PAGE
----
A population-based approach to cigarette smoking and mortality

Andrew Fenelon, University of Pennsylvania

Abstract

The relationship between cigarette smoking and negative health outcomes at the individual level is well-known and has been thoroughly described in the literature. Individual smokers are at substantially increased risk of chronic disease and mortality from a variety of different causes of death. However, there has been less attention to the potential for differences in cigarette smoking to produce differentials in health and mortality across populations. The goal of this dissertation is to examine the extent to which smoking operates as a factor determining mortality at the population level. Chapter 1 extends a new indirect method for estimating smoking-attributable mortality and applies it to geographic variation in adult mortality in the United States. Chapter 2 examines whether the adult mortality advantage of Hispanics compared to non-Hispanic whites in the US derives from Hispanics’ relatively low rates of smoking. Chapter 3 investigates the underlying explanations for Mexican immigrants’ relatively favorable smoking behavior. The results suggest that cigarette smoking is an important factor producing geographic disparities in mortality and the principal reason for Hispanics’ survival advantage over whites. Furthermore, there is no evidence that selective migration of non-smokers explains low rates of smoking among Mexican migrants in the United States. This dissertation makes both methodological and substantive contributions to the study of cigarette smoking, expanding current methods for estimating smoking-attributable deaths and demonstrating examples of the population-level impact of smoking. ^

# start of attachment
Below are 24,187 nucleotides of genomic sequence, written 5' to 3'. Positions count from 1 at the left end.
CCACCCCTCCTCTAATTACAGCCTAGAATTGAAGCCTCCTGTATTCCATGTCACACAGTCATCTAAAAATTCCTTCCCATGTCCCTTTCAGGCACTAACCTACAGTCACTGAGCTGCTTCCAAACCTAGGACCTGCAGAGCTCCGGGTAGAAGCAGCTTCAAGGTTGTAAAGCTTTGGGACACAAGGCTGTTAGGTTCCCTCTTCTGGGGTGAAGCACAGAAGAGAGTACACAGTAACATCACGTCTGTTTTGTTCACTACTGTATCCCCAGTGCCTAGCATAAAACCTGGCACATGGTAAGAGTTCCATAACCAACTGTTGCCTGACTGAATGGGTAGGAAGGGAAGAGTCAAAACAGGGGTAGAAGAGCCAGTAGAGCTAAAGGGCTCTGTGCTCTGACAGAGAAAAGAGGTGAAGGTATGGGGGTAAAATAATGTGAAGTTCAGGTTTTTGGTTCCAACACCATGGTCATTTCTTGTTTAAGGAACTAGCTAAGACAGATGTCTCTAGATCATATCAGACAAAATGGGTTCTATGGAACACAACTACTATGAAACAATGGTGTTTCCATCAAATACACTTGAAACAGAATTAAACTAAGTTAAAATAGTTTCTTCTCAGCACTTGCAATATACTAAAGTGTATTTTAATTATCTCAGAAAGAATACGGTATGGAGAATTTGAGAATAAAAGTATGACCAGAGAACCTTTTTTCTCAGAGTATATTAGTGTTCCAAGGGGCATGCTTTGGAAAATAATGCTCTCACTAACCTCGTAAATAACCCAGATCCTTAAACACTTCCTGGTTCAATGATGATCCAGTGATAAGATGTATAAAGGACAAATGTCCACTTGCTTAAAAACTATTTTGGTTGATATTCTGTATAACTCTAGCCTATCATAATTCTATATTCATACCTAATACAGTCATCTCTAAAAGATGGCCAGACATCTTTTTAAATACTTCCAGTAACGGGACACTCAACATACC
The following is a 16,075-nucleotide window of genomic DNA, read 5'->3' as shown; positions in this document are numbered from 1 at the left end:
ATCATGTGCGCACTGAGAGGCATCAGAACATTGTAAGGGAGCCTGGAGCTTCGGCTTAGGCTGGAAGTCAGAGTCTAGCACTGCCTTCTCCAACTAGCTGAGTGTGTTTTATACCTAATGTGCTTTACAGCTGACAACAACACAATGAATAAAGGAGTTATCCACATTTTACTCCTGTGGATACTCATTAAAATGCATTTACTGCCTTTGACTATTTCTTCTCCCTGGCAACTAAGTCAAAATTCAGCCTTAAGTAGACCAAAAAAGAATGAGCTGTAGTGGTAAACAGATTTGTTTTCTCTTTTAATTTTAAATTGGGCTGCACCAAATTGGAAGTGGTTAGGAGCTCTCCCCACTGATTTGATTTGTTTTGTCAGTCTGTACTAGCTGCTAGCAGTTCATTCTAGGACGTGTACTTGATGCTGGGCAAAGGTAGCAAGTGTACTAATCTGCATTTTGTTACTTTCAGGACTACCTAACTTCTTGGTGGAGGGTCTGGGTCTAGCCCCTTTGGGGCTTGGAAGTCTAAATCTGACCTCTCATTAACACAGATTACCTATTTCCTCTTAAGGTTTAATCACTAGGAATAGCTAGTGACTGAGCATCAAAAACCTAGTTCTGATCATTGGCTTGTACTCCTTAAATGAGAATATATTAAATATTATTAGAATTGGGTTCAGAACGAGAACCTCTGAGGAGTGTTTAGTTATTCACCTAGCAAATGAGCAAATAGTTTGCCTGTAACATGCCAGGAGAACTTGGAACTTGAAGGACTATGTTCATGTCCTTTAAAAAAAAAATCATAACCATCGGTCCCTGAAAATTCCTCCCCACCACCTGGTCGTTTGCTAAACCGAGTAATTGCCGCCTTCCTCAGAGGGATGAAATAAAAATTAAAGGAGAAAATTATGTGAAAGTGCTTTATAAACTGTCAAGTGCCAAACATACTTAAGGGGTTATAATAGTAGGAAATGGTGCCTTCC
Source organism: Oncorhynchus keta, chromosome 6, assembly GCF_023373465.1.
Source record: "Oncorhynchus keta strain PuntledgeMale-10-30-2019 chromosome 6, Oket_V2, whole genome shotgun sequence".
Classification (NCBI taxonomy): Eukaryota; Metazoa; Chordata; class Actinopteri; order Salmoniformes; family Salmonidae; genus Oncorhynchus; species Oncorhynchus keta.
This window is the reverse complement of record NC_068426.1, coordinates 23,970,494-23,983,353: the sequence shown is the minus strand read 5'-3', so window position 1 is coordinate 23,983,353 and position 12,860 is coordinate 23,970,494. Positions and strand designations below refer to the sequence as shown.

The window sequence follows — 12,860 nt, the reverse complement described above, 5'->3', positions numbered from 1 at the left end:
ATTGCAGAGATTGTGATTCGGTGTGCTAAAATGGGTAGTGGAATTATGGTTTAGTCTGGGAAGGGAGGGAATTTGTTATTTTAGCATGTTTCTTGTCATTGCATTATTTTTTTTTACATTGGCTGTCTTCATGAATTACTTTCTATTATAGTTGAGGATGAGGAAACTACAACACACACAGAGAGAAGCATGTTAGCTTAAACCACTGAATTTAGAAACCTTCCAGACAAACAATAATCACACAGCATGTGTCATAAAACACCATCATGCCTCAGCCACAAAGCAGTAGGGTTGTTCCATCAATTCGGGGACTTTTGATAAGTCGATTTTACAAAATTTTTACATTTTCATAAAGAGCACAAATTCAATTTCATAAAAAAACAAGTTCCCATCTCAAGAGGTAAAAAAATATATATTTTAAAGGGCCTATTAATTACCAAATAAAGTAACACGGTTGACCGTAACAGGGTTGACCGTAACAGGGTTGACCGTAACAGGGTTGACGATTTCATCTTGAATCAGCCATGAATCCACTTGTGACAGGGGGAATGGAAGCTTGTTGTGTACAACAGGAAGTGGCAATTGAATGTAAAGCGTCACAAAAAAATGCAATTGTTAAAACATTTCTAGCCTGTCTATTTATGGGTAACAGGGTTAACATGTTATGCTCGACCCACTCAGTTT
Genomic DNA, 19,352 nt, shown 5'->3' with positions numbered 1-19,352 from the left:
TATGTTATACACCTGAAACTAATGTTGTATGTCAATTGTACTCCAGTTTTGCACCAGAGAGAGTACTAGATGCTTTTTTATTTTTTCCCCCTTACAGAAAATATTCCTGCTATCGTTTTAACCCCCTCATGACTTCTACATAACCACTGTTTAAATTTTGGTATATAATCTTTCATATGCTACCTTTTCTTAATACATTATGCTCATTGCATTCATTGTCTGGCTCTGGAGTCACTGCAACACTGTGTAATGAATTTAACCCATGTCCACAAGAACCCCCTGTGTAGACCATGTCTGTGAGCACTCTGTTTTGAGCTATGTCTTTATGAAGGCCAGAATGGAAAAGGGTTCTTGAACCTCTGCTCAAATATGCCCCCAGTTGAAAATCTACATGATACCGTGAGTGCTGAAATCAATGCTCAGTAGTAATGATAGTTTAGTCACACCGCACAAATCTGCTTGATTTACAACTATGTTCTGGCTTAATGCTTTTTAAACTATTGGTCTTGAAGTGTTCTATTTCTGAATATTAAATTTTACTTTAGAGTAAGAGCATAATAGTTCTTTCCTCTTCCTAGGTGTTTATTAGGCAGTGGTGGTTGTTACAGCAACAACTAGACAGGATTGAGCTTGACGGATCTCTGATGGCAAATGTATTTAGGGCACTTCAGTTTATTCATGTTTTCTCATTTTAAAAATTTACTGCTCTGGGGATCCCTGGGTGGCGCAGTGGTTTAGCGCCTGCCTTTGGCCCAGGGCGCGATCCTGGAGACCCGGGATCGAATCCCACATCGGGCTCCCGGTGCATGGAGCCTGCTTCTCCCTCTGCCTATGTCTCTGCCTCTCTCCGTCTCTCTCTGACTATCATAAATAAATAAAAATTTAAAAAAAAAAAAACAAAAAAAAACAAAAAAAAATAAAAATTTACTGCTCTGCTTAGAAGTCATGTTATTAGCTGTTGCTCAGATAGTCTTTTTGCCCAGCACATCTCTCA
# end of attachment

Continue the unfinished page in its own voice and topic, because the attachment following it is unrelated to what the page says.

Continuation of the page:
Subject Area

Sociology, Public and Social Welfare|Hispanic American Studies|Health Sciences, Epidemiology|Sociology, Demography

Recommended Citation

Fenelon, Andrew, "A population-based approach to cigarette smoking and mortality" (2012). Dissertations available from ProQuest. AAI3509001.
http://repository.upenn.edu/dissertations/AAI3509001

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